Food spotlight: South Africa

South African cooking

With 11 official languages, five recognized racial groups and a history heavily influenced by Bantu-speaking peoples, Portuguese explorers, and Dutch and British colonialists as well other countries sharing the rim of the Indian Ocean, it’s no surprise that South African cuisine is so diverse.

Cooking in the southernmost country in Africa is heavily meat-based and, like the US and Brazil, barbecues are popular. In fact, South Africans have made the braai (barbecue) a social gathering all their own.

If you’re lucky enough to have a South African eatery near you – or you’re keen to try your hand at cooking, here are some of our favorite dishes:

Boerewors – or farmer sausage – is a traditional thick beef sausage, often mixed with pork or lamb and local spices then cooked on a braai.

Biltong – strips of dried and spiced beef, antelope or ostrich that you’re sure to easily find in Cape Town or Johannesburg but probably not in Provincetown or Pittsburgh!

Chakalaka – also called Soweto chili – is a popular vegetable dish, served hot or cold, made from onions, tomatoes, carrots, beans, chili peppers and spices.

Amagwinya – also called vetkoek – is a fried ball of dough filled with savory deliciousness like sausage, apricot jam or grated cheese.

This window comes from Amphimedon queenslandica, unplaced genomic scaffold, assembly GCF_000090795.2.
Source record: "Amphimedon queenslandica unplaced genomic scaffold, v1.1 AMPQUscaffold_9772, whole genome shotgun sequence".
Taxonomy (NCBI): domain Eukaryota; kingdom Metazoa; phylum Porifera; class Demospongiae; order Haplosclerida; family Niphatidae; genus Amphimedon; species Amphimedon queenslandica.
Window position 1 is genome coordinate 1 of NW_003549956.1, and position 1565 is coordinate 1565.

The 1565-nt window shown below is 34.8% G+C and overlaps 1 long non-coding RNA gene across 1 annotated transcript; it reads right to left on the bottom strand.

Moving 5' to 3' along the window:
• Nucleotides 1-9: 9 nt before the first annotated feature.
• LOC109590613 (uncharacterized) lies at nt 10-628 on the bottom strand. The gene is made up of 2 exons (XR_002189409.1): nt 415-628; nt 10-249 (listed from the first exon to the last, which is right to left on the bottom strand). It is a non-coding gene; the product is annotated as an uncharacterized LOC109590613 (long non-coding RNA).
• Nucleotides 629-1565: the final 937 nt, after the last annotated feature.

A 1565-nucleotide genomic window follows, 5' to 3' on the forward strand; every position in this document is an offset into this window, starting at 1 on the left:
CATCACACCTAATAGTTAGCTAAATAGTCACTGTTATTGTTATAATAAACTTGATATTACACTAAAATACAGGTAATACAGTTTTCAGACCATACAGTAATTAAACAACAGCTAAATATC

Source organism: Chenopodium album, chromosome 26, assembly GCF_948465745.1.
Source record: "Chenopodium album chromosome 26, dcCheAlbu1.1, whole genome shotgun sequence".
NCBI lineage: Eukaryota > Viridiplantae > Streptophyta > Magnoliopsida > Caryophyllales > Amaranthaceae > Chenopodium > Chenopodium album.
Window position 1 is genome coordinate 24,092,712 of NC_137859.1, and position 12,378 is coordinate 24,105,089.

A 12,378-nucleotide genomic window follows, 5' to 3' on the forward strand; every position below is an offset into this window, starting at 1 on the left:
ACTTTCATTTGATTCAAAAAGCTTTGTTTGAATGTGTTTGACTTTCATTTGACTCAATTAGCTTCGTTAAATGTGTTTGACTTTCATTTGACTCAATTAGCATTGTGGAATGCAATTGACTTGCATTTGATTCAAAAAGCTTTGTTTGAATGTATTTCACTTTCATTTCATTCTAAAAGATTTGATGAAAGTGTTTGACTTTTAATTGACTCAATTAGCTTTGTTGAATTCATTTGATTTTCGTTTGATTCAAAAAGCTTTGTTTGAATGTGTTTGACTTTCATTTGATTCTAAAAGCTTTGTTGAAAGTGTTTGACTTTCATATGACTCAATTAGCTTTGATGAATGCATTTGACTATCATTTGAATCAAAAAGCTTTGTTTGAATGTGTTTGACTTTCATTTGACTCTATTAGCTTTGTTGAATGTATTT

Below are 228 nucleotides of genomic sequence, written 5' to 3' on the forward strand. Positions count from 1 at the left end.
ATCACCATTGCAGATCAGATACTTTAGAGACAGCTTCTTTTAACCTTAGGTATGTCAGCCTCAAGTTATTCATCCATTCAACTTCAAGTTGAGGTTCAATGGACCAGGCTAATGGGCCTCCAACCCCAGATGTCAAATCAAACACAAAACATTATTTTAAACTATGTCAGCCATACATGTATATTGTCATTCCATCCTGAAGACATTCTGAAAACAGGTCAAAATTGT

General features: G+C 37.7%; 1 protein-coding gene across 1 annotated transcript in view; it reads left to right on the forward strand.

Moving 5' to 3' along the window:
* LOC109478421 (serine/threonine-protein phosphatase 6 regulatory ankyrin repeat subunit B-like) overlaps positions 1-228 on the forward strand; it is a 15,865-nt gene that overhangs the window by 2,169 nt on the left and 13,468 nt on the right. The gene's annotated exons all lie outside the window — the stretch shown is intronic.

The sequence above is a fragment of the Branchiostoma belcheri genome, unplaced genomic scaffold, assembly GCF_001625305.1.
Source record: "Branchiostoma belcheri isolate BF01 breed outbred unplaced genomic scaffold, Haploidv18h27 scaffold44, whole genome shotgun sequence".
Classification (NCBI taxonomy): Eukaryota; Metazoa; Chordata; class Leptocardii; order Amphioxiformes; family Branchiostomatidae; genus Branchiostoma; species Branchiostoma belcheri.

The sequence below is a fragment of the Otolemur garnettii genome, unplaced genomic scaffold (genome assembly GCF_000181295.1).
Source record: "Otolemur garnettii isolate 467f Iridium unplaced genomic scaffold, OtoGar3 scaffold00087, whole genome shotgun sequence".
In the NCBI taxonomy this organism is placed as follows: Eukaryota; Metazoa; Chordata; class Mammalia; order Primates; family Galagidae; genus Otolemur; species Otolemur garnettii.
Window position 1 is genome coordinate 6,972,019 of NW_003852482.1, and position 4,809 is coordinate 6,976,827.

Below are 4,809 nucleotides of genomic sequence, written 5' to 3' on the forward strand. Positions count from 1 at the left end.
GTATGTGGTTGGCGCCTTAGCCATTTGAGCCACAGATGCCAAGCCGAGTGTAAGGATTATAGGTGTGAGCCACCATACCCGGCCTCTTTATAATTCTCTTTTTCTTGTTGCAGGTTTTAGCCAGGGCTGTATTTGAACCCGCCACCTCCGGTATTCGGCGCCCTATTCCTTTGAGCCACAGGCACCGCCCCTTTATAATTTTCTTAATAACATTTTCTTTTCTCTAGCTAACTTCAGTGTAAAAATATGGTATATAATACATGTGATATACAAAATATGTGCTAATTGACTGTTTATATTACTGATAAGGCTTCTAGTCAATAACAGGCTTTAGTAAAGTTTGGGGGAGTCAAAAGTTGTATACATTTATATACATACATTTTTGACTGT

Pap – which literally means porridge – is a starchy side dish similar to grits and made from white corn.

Cape Malay curry – also known as bobotie. When Europeans landed in South Africa in the 17th century they brought slaves from India and what would become Indonesia and Malaysia. The slaves introduced their traditional cooking methods and ingredients, including saffron, cinnamon and chili, which form the basis of this fragrant and flavorful dish.

Bunny chow – think sub with curry, it’s basically a hollowed-out loaf of bread filled with curry. It originated on South Africa’s east coast and heavily influenced by the large Indian population there. Try this recipe.

Malva pudding – a sweet spongy caramelized pudding that usually contains apricot jam and is covered with a cream sauce, custard and ice cream.

Which South African dish has your mouth watering? You can choose more than one! Visit the Shop Talk blog forum now and share your questions, experiences and ideas with the community!

Did you know?

Did you know: Braai Day

South Africans are so passionate about their barbecue that September 24 is officially National Braai Day, when every citizen is encouraged to get out and braai.